The Brief Wondrous Life of Oscar Wao
March 1, 2009
Junot Díaz’s tar-black family comedy The Brief Wondrous Life of Oscar Wao is one of the few reads that perfectly captures the wrenching agony associated with an involuntary social exile. Ostrasized by his peers due to excessive weight, acne, overall awkwardness, and a generous intelligence, the titular hero retreats into a cocoon of role-playing games, comic books, and drafts for an epic fantasy series. He yearns to connect with a female companion, only to sustain a regular “triple-zero batting average” (24). Díaz defines Oscar’s character with this desperately lonely pining – a harrowingly accurate depiction of the daily struggles and mounting depression faced by those for whom love is little more than a heavily idealistic, unattainable pipe dream. His story of blustering through life under the haze of an age-old Dominican curse is juxtaposed with those of his embittered mother, unfortunate grandfather, Amazonian sister, and her rightfully jilted lover.
In spite of the heft of the main subject matter, Díaz wraps it in an energetic, tragicomedic verneer – finding sarcastic, acidic humor in even the most brutal and disgusting scenes. No matter who narrates which chapter, he interjects commentary by a meta-narrator referring to himself as Uatu the Watcher – a reference to the Marvel character who plays a similar role in various comic series. Other allusions, both direct and indirect, to a wide span of science fiction and fantasy media flow throughout the narrative as a testament to Oscar’s immersion. Fortunately, Díaz weaves them into the novel in a way that enhances the story rather than falling upon pop culture references as a crutch. Though they play an integral role in Oscar’s characterization, the novel can still be thoroughly enjoyed by readers with little to no familiarization with the references in question. Had Díaz removed them completely, The Brief Wondrous Life of Oscar Wao would remain a beautiful, biting, and lovingly crafted example of literature as art.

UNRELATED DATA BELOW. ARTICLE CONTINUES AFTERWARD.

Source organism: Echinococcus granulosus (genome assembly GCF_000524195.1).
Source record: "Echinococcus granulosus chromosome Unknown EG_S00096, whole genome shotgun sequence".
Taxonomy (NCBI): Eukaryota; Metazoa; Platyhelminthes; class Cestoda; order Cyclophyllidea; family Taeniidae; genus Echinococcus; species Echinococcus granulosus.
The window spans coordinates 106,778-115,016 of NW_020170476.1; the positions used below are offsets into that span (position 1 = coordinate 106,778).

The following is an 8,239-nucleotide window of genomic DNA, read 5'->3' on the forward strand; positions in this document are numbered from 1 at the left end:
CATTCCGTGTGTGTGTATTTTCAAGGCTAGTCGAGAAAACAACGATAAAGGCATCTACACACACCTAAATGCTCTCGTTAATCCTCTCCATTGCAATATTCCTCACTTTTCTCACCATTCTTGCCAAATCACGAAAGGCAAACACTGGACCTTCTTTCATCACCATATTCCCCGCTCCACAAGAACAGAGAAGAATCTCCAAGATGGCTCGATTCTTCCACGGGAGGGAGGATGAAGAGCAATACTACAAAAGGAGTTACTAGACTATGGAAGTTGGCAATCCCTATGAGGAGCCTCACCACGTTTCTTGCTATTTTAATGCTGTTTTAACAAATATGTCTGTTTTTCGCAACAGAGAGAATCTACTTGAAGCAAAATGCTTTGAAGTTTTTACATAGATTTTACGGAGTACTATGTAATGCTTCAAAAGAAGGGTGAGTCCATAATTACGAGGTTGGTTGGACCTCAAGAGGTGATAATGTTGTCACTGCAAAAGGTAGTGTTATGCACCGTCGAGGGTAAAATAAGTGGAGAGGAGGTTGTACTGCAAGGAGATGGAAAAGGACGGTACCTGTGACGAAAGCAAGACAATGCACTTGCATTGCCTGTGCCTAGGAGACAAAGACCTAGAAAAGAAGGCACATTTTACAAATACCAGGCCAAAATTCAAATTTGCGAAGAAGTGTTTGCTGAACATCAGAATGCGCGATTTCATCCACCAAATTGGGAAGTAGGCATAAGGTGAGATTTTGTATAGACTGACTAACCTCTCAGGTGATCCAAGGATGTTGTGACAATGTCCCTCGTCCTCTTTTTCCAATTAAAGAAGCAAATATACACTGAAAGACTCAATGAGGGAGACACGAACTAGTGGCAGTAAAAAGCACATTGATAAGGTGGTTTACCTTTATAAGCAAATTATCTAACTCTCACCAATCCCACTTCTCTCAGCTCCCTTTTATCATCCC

One of the more fascinating aspects of the novel was Díaz’s accounts of actual figures and events from Dominican history. Channeling his inner David Eggers, he interjects a battery of footnotes throughout the story providing interesting and insightful sociopolitical and socioeconomic contexts. “Didn’t know we [the Dominican Republic] were occupied twice in the twentieth century? Don’t worry, when you have kids they won’t know the U.S. occupied Iraq either” he acerbically quips on page 19, unafraid to introduce American audiences to new revelations. However, the most shocking and twisted tales come from his statements regarding the painfully real dictatorship of Rafael Trujillo. Lusty and ruthless, Trujillo’s jackboots leave scarring footprints on Oscar’s ascendents and descendents alike. Though never himself seen in the story, his bloodthirsty underlings lurk throughout and initiate horrific, wrenching scenes of violence and terror. Yet in spite of the physical manifestations of the filial curse, Oscar and his family represent humanity’s ability to dredge itself up from having its body smashed into concrete and left for dead in a sugarcane field. They’re resiliant and defiant in the face of evil, and hold faith in the possibility of love even if it kills them to acquire it.
Díaz, Junot. The Brief Wondrous Life of Oscar Wao. New York: Riverhead Books, 2007.
Oscar is the new poet laureate of our generation’s disenfranchised. He is our Cyrano de Bergerac. He is our Holden Caulfield. He is everything Ignatius Reilly fancied himself to be but never truly was. Men of internal beauties transcending their external grotesqueries (literal and/or figurative), though all too often they’re dismissed in favor of those possessing a more PR-friendly carriage. It’s a sickening abomination of love that threads itself through the centuries and will continue to do so - a universal theme whose prevalence remains lamentable.
[Diversity Rocks! Challenge Progress: 7/24]
Posted in Contemporary Fiction, Fiction Reviews, Reviews | 4 Comments »
Tags: absent fathers, curses, dark comedy, depression, dominican history, dominican republic, dominican-american identity, family, fukú, junot Díaz, loneliness, love, metafiction, postmodernism, rafael trujillo, romance, suicide, tragicomedy